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It was the humorist Art Buchwald who captured, in 1957, the American predicament; following a survey on what made people dislike America, he concluded: "If Americans would stop spending money, talking loudly in public places, telling the British who won the war, adopt a pro-colonial policy, back future British expeditions to Suez, stop taking oil out of the Middle East, stop chewing gum, ... move their bases out of England, settle the desegregation problem in the South ... put the American woman in her proper place, and not export Rock n' Roll, and speak correct English, the tension between the two countries might ease."
Barry Rubin and Judith Colp Rubin have written an excellent book on what appears to be a timeless obsession -- hating America. What emerges most strongly from their narrative is not only how constant the hatred for America has been, but rather how adaptive -- tailored on an America that was emerging and marginal, to growing and influential, to powerful and omnipresent. This mutating anti-Americanism, always new and always old, has been passed down from the birth of the republic to the present day.
The early forms of anti-Americanism, the Rubins write, revolved around the European belief that the North American habitat was unwelcoming to civilization, producing inferior animals and inferior humans. While this took time to recede, the anti-American tide soon took issue with American manners, intellect, and social organization. Only in the twentieth century can there be a trace of hating America for what it does, rather than what it is; and even then, it is never fully convincing.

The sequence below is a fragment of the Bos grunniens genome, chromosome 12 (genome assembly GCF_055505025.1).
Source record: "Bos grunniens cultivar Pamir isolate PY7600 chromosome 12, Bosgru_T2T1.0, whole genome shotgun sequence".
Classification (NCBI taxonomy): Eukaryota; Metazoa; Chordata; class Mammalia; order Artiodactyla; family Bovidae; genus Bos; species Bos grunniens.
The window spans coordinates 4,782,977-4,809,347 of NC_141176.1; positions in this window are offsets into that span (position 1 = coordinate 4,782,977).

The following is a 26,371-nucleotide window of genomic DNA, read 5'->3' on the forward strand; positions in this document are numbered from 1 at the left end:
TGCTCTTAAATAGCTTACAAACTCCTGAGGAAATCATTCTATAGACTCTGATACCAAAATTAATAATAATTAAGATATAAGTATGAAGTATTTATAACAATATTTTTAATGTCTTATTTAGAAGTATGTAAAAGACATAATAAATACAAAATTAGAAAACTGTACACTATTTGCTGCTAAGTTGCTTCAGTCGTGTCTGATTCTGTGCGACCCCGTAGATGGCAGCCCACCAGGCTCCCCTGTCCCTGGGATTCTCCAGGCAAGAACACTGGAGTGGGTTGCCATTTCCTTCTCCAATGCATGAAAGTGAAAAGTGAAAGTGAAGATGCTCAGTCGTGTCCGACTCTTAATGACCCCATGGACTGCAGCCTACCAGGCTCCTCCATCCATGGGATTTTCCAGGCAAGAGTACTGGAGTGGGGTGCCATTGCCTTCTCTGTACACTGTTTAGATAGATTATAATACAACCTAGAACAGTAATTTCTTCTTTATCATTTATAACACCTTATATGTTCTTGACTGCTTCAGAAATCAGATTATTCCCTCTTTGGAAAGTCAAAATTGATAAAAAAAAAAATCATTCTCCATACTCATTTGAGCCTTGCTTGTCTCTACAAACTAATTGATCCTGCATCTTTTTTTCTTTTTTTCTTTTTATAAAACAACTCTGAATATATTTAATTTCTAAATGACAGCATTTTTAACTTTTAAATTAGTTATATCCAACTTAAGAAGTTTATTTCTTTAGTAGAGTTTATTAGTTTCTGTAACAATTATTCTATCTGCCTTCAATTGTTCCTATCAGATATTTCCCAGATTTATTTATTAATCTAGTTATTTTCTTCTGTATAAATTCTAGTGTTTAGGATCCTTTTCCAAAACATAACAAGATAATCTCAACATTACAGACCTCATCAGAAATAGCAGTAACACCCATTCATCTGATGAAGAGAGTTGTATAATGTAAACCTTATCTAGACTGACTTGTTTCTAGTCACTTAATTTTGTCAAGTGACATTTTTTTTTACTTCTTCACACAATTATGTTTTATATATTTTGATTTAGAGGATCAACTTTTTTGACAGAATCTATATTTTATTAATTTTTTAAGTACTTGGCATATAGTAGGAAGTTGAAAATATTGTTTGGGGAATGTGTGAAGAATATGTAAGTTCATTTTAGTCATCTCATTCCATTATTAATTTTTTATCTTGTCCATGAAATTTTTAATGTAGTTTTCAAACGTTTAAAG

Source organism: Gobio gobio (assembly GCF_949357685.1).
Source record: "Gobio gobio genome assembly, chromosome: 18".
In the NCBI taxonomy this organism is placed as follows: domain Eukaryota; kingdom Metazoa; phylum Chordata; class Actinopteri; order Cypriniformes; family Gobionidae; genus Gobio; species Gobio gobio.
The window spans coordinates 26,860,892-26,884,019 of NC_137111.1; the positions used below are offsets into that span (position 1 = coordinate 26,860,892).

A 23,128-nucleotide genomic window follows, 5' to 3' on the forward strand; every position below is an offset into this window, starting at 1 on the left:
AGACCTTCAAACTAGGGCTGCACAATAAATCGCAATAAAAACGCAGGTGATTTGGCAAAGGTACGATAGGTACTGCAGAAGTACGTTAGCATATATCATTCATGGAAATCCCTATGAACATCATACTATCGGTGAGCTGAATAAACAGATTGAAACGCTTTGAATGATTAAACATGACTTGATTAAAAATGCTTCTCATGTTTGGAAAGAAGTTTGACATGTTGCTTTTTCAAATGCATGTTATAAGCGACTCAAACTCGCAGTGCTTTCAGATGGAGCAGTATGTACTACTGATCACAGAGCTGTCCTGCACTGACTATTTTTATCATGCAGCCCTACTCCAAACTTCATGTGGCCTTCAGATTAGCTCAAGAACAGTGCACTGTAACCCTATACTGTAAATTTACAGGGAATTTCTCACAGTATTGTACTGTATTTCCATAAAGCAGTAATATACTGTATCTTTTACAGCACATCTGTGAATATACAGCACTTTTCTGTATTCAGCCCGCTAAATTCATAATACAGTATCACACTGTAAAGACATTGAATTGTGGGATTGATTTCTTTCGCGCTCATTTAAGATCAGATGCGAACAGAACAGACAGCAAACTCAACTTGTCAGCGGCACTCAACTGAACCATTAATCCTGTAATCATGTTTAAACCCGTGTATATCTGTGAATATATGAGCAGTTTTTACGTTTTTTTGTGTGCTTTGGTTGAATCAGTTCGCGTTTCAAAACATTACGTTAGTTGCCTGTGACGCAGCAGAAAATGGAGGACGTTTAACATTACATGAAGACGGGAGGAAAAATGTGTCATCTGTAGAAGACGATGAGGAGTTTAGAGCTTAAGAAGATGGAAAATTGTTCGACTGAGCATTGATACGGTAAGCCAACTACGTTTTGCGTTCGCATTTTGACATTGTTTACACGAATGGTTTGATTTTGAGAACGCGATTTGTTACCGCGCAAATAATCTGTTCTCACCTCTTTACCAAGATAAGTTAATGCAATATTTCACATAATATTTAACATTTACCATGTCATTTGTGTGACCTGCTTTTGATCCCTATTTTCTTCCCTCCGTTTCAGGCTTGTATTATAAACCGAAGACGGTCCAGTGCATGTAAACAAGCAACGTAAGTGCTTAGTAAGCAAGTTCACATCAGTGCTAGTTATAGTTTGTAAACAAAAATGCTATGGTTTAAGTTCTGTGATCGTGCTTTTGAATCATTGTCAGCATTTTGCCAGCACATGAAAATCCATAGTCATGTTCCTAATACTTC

The themes that emerge most strongly from the book is how Europeans we born with a fear of America -- a fear that its democratic politics would infest their continent, a fear that its dynamic society would pose an alternative to their own, a fear that their people who be magnetized to the American sociopolitical and economic model at the expense of the European one.
If fear is one word that comes to mind when reading this book, impossibility is another -- the impossibility of Americans being loved. Much of the anti-American sentiment in France and the Soviet Union was hardly affected by America's assistance to those countries in World War II. America has been dubbed as infidel and fundamentalist, isolationist and omnipotent, naïvely optimistic and crudely calculating. Time and again, America has been charged with things it did not do or for things that others were more guilty of. Why has there been no enduring anti-Britishism, anti-Frenchism, anti-Russianism, or anti-Germanism?
The answer to this question lies as much with the nature of the American experiment and the character of its society as with anything America does in the world. What people dislike about America is what is good about it, rather than what is bad: its optimism, dynamism, practicality, diversity, tolerance. If this is so, then the American hopes for reversing this age-old obsession seem futile. For however the intensity of anti-Americanism in some places varies with American actions, its underlying appeal is timeless -- the product of political forces who fear America, what it stands for, and what it might mean for them.